Jhar HC | Employer is vested with discretion to condone suppression of fact, if the same does not render an incumbent unfit for the post

Jharkhand High Court: Ananda Sen, J. set aside the order of termination and the decision of the Screening Committee CISF, with a direction to reconsider the case of the petitioner.

The petitioner was appointed as constable in CISF. Later Assistant Commandant to CISF informed that the petitioner was involved in a criminal case earlier and this information was sought for by the screening committee. The petitioner submitted the relevant document stating that he had been involved in a land dispute between his family and others and a case had been instituted against him. He also submitted that he was never taken into custody and was finally acquitted. The services of the petitioner were terminated without any hearing. As the letter of termination did not follow the principle of natural justice, the termination order was set aside. Later the petitioner got a show cause notice as to why his services should not be terminated as in the attestation form it was asked that whether the petitioner was involved in any prosecution and he mentioned “no”. Thus on the ground of suppression of factual information and on the ground of furnishing false information, the petitioner was dismissed from service. This order was under challenge before Court.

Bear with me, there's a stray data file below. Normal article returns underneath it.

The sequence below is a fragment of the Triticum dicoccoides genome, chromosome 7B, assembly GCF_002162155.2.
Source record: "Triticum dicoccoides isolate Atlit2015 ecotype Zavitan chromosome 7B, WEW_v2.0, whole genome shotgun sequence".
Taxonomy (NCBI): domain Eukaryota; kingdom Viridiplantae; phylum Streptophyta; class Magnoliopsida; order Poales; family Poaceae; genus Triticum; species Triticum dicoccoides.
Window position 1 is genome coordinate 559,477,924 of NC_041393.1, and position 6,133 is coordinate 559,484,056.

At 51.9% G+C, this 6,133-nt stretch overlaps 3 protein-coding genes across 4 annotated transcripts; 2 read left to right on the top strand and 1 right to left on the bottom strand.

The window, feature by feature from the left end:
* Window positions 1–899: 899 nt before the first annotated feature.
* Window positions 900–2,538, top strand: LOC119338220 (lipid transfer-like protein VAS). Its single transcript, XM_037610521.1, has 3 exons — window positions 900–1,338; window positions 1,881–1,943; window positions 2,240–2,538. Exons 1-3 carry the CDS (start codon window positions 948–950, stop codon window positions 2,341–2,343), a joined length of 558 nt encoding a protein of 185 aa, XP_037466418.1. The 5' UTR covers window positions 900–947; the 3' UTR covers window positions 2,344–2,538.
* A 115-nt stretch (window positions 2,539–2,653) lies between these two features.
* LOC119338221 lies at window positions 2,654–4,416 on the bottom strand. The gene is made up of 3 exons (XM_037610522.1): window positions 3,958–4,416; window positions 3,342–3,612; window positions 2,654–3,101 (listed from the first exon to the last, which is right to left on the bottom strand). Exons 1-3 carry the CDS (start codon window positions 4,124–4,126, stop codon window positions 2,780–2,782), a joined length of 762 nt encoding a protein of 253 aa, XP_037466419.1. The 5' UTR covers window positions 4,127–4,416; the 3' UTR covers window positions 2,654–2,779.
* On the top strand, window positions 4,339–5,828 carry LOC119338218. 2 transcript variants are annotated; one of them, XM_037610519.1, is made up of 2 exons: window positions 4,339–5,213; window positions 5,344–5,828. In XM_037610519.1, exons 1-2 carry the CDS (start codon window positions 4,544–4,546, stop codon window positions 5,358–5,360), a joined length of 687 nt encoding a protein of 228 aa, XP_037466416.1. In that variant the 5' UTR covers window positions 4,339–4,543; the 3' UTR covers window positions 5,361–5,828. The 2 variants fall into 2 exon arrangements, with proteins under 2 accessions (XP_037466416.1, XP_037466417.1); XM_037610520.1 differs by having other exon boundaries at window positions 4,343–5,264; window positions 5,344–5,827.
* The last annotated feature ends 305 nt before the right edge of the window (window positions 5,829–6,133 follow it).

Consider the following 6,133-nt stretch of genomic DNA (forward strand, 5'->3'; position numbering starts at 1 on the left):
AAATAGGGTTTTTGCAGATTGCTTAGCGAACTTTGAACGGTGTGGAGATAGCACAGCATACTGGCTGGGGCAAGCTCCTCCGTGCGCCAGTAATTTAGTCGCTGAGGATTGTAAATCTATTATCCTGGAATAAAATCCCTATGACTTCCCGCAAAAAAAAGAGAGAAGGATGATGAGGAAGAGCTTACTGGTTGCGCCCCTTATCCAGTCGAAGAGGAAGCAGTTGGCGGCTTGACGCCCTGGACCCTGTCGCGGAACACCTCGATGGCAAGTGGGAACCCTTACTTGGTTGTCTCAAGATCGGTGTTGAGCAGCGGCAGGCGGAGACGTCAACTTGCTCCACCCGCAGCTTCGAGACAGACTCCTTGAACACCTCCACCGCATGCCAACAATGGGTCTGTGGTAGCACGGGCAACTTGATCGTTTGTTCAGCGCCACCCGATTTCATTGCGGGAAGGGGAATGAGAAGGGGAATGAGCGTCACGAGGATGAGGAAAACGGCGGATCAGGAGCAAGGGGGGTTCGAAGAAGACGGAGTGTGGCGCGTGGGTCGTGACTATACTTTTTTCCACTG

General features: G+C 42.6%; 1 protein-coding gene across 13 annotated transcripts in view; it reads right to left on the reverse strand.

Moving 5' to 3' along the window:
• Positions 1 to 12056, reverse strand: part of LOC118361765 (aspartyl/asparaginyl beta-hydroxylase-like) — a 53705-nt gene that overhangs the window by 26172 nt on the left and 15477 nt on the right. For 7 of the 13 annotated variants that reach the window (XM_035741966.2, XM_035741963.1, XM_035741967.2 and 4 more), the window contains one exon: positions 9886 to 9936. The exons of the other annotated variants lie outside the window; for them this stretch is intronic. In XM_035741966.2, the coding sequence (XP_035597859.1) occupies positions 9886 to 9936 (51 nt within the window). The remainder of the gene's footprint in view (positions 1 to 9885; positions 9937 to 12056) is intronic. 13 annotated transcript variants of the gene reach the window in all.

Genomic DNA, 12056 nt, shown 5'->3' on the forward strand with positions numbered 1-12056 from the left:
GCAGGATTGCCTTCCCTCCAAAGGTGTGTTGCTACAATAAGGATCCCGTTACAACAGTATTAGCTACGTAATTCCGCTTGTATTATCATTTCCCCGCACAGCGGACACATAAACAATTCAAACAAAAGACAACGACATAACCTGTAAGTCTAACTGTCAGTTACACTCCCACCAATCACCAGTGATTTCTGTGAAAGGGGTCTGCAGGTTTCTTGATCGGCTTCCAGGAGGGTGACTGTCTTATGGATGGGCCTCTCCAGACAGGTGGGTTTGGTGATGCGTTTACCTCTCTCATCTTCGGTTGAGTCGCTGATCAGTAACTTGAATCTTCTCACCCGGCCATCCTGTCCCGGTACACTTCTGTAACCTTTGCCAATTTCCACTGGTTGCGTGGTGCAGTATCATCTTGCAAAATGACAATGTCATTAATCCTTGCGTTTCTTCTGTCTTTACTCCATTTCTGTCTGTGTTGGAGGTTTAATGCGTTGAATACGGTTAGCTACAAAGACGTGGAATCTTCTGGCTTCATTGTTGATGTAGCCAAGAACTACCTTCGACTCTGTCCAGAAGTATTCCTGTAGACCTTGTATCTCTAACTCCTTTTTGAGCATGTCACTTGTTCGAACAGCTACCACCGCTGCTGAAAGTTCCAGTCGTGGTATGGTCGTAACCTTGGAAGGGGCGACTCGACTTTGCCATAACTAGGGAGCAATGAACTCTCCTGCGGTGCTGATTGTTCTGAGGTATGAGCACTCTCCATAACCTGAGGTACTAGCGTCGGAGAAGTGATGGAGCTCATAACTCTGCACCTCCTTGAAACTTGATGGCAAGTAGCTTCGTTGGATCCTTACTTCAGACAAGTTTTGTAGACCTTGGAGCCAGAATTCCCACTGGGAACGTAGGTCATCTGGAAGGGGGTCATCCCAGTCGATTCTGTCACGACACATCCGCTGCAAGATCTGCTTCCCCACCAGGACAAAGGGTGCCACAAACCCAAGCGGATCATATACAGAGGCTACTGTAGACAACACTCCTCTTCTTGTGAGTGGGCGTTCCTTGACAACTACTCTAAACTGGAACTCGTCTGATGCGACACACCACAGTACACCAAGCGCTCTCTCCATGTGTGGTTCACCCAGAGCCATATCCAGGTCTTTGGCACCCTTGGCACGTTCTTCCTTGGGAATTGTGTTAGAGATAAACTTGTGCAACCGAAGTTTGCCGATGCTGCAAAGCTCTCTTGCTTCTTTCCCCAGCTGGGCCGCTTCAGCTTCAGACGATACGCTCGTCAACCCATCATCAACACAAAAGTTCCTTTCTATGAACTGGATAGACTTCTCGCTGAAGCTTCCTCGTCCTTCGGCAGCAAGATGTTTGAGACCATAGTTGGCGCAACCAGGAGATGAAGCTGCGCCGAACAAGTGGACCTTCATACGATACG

The respondents filed a counter affidavit stating the petitioner had suppressed the fact that he was prosecuted. They brought on record the guidelines and submitted that a candidate was required to declare as to whether he had been arrested, prosecuted or convicted. If the candidate did not disclose the correct facts, his candidature and appointment could be cancelled.

Reliance was placed on judgment Avtar Singh v. Union of India, (2016) 8 SCC 471 where it was directed that if incumbent was of young age and had done some petty offence, which if disclosed, would not have rendered an incumbent unfit for the post in question, the employer may, in his discretion, ignore such suppression of fact or false information by condoning the lapses. Thus, discretion had been granted to the employer to decide whether in a case of suppression, the offence is trivial in nature or not.

The Court set aside the order of termination and the matter was sent before the screening committee again to decide whether suppression of the fact is fatal on the facts of the criminal case, which was instituted against the petitioner.[Sandeep Kumar v. Union of India, 2019 SCC OnLine Jhar 498, decided on 14-05-2019]

Join the discussion

Your email address will not be published.

This site uses Akismet to reduce spam. Learn how your comment data is processed.